really didn't understand much of what she was saying.. apparently she was married, but was seeing a friend of a friend who she'd told everything yet never met and that africans open there hearts to other africans yet white people are always suspicious (at this
point I mumbled "and with good reason you mad wench" but she continued merrily on with her monologue) and eventually moved onto talking about someone named Lee Vuthy who she thought worked for the Cambodian daily.  It was all complete nonsense and
once my meal was finished I escaped. Incidentally the Cambodian daily seems to be the only English language paper here... and it has a great couple of pages called the 'police blotter' which lists all the major crimes for the last few days... talk about depressing, but I digress.

Off to Siem Reap

The next day I checked out and grabbed the bus up to Siem Reap... this was a thrilling trip, especially the stop in a town I think was called Stung sen, where there were so many street kids begging for food ... it really does your head in when your eating a packet of chips and kids are pulling at your shirt to have some, I cant even equate this to the greed exuded by most of the older street kids here (who only ever want cash) - it really does suck, and the local Cambodian adults are largely desensitized to it - in fact I guess they would have to be - but it does my head in.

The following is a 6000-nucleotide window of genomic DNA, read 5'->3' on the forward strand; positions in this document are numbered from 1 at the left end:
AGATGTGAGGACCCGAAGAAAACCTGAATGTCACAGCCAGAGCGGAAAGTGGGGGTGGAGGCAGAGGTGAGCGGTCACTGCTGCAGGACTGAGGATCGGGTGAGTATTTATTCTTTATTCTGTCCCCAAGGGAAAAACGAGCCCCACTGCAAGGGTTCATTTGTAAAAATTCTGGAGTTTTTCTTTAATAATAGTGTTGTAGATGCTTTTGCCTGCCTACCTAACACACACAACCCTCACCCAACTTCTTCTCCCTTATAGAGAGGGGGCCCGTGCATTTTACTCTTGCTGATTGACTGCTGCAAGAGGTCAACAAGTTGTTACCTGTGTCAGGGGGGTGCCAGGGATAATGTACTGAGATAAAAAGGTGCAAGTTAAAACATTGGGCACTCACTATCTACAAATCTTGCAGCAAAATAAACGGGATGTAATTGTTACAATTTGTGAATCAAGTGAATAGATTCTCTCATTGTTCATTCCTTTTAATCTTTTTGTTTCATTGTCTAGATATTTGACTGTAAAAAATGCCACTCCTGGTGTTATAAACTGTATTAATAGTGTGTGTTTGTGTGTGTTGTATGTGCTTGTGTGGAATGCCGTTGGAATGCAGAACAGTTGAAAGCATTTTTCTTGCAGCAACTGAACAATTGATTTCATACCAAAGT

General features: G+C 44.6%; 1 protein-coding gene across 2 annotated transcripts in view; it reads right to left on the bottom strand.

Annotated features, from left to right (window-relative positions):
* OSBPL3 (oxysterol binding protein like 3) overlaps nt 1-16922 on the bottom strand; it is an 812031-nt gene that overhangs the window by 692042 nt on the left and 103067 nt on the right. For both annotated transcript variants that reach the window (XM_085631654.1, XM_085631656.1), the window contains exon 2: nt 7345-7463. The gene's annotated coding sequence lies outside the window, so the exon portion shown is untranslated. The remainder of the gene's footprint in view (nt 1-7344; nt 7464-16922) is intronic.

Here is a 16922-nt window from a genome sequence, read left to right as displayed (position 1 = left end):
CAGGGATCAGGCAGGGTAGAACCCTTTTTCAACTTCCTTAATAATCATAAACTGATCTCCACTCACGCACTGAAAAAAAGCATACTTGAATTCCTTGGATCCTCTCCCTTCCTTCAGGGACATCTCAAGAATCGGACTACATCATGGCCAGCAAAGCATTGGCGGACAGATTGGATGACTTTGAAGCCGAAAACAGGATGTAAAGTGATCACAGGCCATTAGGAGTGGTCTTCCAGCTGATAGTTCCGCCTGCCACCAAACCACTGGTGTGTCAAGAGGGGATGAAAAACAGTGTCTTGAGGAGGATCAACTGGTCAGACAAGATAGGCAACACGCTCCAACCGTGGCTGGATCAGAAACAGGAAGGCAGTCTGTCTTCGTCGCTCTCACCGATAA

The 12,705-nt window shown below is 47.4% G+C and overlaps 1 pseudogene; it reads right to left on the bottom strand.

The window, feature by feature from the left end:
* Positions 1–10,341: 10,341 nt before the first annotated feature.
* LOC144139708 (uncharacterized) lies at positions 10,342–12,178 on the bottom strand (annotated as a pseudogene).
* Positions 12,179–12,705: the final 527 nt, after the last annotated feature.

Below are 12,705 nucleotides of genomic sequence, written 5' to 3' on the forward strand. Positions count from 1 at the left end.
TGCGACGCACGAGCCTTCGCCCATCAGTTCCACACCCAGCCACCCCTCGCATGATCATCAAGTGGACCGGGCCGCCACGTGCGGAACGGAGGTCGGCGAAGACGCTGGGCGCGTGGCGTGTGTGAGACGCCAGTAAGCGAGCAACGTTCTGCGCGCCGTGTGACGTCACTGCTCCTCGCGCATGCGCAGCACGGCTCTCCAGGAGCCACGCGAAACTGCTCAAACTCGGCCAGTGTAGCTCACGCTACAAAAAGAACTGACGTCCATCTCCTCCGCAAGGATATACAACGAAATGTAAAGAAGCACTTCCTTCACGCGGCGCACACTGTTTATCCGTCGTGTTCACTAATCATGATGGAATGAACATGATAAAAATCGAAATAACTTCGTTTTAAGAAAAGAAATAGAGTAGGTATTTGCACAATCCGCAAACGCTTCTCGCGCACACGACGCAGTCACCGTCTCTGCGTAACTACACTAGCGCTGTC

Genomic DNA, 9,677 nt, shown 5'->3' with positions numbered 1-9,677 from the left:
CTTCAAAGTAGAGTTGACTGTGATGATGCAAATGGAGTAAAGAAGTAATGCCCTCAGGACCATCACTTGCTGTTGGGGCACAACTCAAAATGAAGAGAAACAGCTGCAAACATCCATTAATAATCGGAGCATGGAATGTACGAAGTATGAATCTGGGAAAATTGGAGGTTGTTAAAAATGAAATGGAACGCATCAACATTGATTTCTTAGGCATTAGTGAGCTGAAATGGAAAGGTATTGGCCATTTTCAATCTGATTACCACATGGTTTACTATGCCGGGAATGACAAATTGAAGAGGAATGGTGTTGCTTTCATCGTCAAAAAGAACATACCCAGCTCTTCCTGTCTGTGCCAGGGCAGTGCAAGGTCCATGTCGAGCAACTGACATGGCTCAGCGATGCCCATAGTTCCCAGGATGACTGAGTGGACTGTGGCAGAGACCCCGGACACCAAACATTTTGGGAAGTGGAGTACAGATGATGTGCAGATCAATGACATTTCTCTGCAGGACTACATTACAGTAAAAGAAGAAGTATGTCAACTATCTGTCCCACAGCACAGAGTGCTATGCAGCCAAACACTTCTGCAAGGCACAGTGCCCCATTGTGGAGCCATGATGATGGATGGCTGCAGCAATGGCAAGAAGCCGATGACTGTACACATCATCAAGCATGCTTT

At any rate, I met a girl named "sky" from the states who suggested a guesthouse to stay at (the garden village) - which is reasonably central and stocked with loads of boys, like every other guesthouse, who just wander around like they're A.D.D - fiddling and fidgeting, because other then the little bit of driving work they do, they have absoloutely zero stimulus.  Personally though I find most of the boys to be generally dishonest, full of shit (sob stories that don't line up with everyone elses sob stories) and greedy (average income is $20 US a month here, yet I would estimate that most of these boys earn that in a week or so) ... some people discribe tourism in Cambodia as a gold rush, and I think that's quite accurate - things will no doubt change over time, but at the moment it definitely seems a bit cheeky and ruthless.

So I grabbed one of the boys, "we", as a driver for Angkor wat and headed out to catch sun down from the hill... which was good, met a couple up there I'd hung out with in Savanaket in Laos, so that was amusing.. exchanged stories etc.  That night I had dinner at the Dead fish tower, which did a really nice thai meal (the restaurant has free live music and crocodiles.. *shrug*).. very tastey - and then headed to bed because I had to get up early (5am!) to catch the sun rise at Angkor wat.

Throwing up on Angkor temples

So I got up that morning (the 14th) and was feeling a bit dodgy... nothing out of the ordinary... and then headed out to Angkor Wat, got some nice pictures... felt a bit more dodgy... had some breakfast... complete loss of appetite... felt even more dodgy... had some water... and then had waves of Nausea and eventually threw up in the middle of the Bayon temples... thankfully nobody saw me do it, as it really does seem a little
disrespectful.. not to mention gross... And after that it was all down hill, I started overheating, couldn't keep water down and so around mid day I decided it was a bust and got my driver to head back to the guest house...